Pioneering Kate Chopin’s Feminism: Elizabeth Stoddard’s The Morgesons as Patchwork Precursor to The Awakening

  • Diana Epelbaum
Part of the American Literature Readings in the Twenty-First Century book series (ALTC)


In Elizabeth Stoddard’s odd novel The Morgesons (1862), the sea stirs young Cassandra Morgeson, pulling to the surface a dormant sexuality, “murmuring softly, creeping along the shore, licking the rocks and sand as if recognizing a master. And I saw and felt its steady, resistless heaving, insidious and terrible” (63). Another, more famous, fin de siècle novel echoes this inner disturbance within its heroine in much the same terms, engaging the sea as a powerful symbol for sexuality and freedom. In Kate Chopin’s The Awakening (1899), Edna Pontellier’s love affair with the ocean is similarly characterized by an unleashing, first felt as a calm drifting and later as a violent storm. Edna is a boat unmoored, “borne away from some anchorage which had held her fast, whose chains had been loosening—had snapped the night before” (81). The sea, however, is only one representative element of the two closely related novels. While there is no evidence that Chopin read Stoddard’s work, the two novels are thematic sisters, employing identical symbols, like those of water, food, music, and sleeping/waking, to probe common feminist themes. As patchwork of nineteenth-century fictional styles, and as early iteration of regional, realistic, and even naturalistic writing, The Morgesons stands firmly as a precursor to The Awakening. This chapter reads Stoddard and Chopin in tandem in order to model an enriching pedagogical approach to Chopin’s canonical novel.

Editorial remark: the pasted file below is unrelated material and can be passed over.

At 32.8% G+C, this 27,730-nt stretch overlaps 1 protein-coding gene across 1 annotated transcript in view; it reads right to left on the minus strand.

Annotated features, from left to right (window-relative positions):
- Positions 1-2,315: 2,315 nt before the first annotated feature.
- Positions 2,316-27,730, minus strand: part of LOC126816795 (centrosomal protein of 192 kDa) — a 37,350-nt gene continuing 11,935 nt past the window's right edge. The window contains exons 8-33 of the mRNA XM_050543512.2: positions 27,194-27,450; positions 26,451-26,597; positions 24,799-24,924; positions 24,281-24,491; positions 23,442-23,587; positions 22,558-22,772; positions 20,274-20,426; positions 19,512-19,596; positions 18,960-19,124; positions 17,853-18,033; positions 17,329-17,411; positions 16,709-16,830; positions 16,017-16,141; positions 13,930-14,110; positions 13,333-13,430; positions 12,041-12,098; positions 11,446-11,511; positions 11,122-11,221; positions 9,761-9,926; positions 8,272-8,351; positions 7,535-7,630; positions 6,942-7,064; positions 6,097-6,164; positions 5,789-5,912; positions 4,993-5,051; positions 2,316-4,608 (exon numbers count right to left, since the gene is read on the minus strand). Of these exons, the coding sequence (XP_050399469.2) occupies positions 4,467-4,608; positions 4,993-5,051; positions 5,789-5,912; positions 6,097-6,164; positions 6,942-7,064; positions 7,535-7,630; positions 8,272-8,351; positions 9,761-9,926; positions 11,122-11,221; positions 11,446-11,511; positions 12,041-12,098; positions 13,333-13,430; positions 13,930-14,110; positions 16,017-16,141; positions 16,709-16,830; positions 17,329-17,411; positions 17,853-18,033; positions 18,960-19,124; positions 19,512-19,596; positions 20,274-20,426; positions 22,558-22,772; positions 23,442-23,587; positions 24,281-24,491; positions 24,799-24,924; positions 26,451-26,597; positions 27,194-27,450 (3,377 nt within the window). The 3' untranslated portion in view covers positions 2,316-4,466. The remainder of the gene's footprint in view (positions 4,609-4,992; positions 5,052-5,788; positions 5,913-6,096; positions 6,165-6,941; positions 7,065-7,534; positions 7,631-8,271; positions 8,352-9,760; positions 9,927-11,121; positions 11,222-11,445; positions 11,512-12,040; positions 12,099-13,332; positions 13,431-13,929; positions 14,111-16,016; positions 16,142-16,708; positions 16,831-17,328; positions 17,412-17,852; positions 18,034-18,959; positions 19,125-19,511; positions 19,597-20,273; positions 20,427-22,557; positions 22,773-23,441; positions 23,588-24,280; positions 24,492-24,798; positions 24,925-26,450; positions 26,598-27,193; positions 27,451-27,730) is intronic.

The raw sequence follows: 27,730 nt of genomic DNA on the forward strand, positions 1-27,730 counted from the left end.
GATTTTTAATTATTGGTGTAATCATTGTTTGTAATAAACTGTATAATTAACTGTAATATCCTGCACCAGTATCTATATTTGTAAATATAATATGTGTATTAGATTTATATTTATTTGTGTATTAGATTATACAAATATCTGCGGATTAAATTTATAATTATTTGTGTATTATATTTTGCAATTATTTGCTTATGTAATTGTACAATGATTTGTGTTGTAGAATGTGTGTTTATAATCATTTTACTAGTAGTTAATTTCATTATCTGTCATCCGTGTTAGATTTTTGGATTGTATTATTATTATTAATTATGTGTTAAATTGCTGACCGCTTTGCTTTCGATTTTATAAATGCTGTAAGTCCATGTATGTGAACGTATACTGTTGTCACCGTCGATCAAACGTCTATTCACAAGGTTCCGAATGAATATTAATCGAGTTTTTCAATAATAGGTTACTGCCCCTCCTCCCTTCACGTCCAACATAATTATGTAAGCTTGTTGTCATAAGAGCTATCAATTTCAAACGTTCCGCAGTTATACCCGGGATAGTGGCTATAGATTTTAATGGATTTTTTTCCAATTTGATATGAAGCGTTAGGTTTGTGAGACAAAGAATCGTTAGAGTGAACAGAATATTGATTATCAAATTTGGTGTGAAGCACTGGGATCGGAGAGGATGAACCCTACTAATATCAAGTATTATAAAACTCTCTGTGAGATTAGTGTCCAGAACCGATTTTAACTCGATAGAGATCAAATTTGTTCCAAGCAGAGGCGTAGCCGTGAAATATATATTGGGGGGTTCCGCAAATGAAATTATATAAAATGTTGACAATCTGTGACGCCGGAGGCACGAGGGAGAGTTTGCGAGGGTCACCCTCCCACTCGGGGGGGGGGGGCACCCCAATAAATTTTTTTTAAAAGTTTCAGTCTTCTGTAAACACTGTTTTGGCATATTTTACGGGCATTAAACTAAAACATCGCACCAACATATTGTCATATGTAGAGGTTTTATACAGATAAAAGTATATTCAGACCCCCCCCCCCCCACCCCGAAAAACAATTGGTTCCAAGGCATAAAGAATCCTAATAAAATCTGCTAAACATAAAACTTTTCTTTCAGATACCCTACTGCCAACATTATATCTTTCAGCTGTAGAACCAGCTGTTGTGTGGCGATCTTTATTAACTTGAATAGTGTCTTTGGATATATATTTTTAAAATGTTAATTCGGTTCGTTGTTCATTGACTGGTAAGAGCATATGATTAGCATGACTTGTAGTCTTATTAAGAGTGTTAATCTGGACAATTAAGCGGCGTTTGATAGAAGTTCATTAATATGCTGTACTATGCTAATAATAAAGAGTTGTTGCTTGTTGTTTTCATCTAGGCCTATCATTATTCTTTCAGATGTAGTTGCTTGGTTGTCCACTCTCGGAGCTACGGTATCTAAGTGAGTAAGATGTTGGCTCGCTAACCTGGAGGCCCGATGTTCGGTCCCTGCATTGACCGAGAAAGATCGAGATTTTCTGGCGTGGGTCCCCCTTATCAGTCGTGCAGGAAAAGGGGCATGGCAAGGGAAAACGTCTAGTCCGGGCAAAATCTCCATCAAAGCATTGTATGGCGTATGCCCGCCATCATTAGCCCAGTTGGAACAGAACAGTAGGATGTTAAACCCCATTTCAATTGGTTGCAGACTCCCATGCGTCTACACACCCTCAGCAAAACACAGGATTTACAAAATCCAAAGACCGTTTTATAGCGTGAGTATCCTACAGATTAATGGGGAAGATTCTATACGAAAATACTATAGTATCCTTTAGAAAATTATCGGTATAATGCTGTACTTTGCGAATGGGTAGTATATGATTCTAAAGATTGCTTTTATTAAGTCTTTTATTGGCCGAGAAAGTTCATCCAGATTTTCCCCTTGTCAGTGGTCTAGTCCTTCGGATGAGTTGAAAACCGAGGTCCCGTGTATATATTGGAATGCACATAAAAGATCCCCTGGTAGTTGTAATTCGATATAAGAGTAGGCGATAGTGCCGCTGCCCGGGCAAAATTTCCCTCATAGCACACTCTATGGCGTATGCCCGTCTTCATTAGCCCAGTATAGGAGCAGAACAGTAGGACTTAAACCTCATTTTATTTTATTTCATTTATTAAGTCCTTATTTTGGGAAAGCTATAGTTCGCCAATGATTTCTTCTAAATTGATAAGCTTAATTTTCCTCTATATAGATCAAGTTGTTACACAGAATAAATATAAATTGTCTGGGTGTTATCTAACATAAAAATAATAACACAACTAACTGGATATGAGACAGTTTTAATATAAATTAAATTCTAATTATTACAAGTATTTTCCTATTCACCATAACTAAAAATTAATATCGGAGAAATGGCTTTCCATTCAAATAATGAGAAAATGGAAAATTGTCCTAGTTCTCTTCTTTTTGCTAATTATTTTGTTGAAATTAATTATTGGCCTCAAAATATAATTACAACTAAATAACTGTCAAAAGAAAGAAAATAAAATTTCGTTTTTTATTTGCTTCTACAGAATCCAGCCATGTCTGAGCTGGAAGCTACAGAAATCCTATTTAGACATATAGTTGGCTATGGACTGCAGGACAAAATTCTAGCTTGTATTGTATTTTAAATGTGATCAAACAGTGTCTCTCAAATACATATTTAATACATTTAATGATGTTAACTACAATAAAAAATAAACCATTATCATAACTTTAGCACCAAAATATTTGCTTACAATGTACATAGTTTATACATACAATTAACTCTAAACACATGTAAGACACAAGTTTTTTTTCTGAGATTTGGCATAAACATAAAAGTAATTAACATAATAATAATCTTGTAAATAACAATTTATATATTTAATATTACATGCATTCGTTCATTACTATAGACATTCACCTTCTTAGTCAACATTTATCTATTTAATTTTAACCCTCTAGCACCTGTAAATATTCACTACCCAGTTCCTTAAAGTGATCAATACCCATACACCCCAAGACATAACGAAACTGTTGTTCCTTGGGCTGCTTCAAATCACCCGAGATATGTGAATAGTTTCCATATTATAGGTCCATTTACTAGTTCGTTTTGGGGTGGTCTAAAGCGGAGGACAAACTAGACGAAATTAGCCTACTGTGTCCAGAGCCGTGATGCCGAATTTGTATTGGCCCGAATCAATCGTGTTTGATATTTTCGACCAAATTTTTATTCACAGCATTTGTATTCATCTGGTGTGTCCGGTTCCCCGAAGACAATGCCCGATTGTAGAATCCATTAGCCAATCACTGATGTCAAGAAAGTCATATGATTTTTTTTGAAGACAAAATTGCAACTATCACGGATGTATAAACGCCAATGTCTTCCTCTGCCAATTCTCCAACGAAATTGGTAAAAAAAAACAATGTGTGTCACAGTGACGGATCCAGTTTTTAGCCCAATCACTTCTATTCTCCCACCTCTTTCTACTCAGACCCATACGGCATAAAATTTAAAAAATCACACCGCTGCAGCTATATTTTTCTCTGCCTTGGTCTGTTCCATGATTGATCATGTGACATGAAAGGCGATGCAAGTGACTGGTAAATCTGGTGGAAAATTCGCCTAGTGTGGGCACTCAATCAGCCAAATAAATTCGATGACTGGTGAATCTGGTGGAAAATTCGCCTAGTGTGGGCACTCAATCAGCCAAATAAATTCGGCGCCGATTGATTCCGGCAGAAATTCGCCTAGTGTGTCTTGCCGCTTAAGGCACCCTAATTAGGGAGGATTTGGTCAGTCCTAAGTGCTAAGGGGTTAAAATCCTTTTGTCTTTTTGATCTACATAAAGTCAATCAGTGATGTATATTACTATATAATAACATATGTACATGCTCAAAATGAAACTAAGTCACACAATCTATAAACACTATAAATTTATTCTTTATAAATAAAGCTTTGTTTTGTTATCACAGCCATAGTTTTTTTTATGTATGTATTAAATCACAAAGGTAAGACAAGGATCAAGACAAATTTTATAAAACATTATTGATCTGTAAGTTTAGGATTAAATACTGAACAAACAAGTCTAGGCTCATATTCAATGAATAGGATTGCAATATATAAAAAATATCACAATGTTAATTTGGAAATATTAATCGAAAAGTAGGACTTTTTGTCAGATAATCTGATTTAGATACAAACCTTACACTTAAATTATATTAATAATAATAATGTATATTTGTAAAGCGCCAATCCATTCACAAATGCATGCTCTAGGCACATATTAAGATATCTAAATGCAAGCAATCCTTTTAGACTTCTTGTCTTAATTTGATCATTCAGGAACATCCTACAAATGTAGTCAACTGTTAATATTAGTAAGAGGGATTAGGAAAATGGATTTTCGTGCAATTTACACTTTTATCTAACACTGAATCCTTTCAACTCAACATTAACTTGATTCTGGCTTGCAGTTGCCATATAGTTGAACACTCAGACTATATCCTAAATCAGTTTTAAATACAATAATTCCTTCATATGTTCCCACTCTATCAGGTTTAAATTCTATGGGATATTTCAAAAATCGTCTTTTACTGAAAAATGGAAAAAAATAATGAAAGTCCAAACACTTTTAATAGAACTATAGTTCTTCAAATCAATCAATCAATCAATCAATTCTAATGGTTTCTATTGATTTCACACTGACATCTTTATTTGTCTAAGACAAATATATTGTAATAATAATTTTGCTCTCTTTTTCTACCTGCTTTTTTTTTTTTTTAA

Local Color Powerful Symbol Interpretative Strategy Female Relationship Domestic Sphere 
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© Heather Ostman and Kate O’Donoghue 2015

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  • Diana Epelbaum

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